In the wake of the election, some have suggested that the Administration will come round and compromise with big banks on contentious Dodd-Frank reforms. I’m not sure what these happy folk are smoking – the industry’s attack on the Obama re-election bid has not exactly endeared it to a White House that was a far better friend to the industry than many realized when they took personally the President’s “fat-cat” comments. In fact, the White House and Treasury fought hard during Dodd-Frank to push back size limits, a very tough version of Volcker and a simple bankruptcy resolution regime – siding with big banks largely because senior policy-makers – including at the FRB – thought they were right. Will they care so much now given the scant thanks they got then? Given the election’s message and the strengthened hand of big-bank foes in the Senate, SIFIs face their most serious struggle yet, one they will be lucky to fight to a draw if community banks decide to take them on.
Will they? Some years ago, Ken Guenther, the then head of the community-bank lobby group, told me that anything good for big banks was bad for small ones. This view still guides much independent-bank thinking, as demonstrated by the e-mails I’ve received since releasing several regulatory studies a couple of weeks ago. One from a small-bank CEO told me that big banks were opposed to a TAG extension solely on grounds that it was good for banks like his. Many others hotly dispute my finding that Dodd-Frank meaningfully addresses too big to fail – an issue on which reasonable people might differ if the disagreements were not often voiced with such passion.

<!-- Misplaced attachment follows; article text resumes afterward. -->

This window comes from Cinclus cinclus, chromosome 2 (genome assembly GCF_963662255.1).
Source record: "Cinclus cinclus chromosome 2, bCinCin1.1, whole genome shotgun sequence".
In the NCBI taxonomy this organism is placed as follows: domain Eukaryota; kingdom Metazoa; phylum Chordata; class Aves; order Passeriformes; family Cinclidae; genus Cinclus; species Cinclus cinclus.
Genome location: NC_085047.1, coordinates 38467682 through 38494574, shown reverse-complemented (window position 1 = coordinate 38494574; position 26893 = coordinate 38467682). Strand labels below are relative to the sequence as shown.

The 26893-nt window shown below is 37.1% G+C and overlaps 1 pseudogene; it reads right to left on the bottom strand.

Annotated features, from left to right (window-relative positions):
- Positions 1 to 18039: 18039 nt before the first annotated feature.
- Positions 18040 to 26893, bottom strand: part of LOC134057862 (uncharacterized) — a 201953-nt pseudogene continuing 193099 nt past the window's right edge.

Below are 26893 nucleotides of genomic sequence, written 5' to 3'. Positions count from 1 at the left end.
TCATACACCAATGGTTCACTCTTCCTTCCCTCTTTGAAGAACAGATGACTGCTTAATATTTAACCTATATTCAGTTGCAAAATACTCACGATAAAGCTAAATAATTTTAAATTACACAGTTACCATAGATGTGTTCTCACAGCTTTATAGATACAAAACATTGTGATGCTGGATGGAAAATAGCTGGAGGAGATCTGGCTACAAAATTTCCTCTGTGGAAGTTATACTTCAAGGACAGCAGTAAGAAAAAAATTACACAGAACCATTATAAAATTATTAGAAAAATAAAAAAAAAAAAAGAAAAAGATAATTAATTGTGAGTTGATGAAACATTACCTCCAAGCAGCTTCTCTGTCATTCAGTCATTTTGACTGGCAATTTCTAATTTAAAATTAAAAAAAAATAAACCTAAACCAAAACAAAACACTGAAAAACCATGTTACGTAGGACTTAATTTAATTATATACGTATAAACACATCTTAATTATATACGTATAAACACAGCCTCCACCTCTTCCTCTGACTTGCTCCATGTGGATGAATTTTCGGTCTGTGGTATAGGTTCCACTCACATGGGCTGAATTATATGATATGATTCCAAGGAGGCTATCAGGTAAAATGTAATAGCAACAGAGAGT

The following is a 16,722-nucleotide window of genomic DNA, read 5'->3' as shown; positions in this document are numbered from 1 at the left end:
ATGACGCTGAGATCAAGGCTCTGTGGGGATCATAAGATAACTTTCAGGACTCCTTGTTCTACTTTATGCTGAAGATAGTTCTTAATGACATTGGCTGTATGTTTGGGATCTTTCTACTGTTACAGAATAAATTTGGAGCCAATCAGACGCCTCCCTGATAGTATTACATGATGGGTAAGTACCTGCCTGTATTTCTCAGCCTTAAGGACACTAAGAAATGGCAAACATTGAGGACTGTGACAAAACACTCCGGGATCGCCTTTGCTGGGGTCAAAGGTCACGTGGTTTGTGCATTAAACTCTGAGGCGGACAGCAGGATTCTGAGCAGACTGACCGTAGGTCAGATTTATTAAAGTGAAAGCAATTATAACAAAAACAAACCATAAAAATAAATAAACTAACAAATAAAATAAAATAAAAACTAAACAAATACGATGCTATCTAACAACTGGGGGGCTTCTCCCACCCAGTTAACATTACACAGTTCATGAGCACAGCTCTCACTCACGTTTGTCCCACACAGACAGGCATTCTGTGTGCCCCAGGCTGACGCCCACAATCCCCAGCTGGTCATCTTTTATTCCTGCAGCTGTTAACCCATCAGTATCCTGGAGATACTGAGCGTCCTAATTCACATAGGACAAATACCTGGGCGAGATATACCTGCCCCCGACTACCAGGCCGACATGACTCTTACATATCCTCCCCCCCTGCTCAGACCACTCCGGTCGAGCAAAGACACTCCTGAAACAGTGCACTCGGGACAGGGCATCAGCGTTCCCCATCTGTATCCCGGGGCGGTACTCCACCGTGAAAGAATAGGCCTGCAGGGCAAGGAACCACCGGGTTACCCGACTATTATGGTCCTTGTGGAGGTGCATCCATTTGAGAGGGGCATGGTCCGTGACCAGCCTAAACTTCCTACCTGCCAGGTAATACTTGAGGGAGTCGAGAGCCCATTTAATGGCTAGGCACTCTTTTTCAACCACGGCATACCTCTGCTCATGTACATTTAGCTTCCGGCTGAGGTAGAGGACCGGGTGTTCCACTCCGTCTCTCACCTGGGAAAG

Can community banks take this anger and turn it into a legislative initiative in 2013? My guess is they can and will, and it’s a guess informed not just by the e-mails I’ve been getting, but also questions after the speeches I’ve been giving. Community banks feel that their backs are to the wall, many despairing of finding a path to robust profitability if big banks remain as is. Many in the industry believe not only that they face a personal challenge, but also a vital ideological one: Republican through and through though they are, bankers believe in the populist platform that, among other things, wants big banks to go bye-bye.
Which brings me back to the SIFI challenge: pushing back not just the most stringent versions of all the rules now challenging them, but also the even more significant proposals sure to come next. If the White House and Treasury stand with Wall Street against Main Street next year, it will only be because they are persuaded that Wall Street is right when it says that proposals will have counter-productive effects on the recovery, market integrity, financial stability and U.S. competitiveness. Making these arguments has always been a challenge to big banks, but never so hard as it is today after the election damaged whatever was left of the relationship between SIFIs and the Administration. To convince the White House and a new Treasury Secretary that SIFI fears are warranted will take more than just reiterating all the claims in all the comment letters – this time, the industry’s going to have to prove it.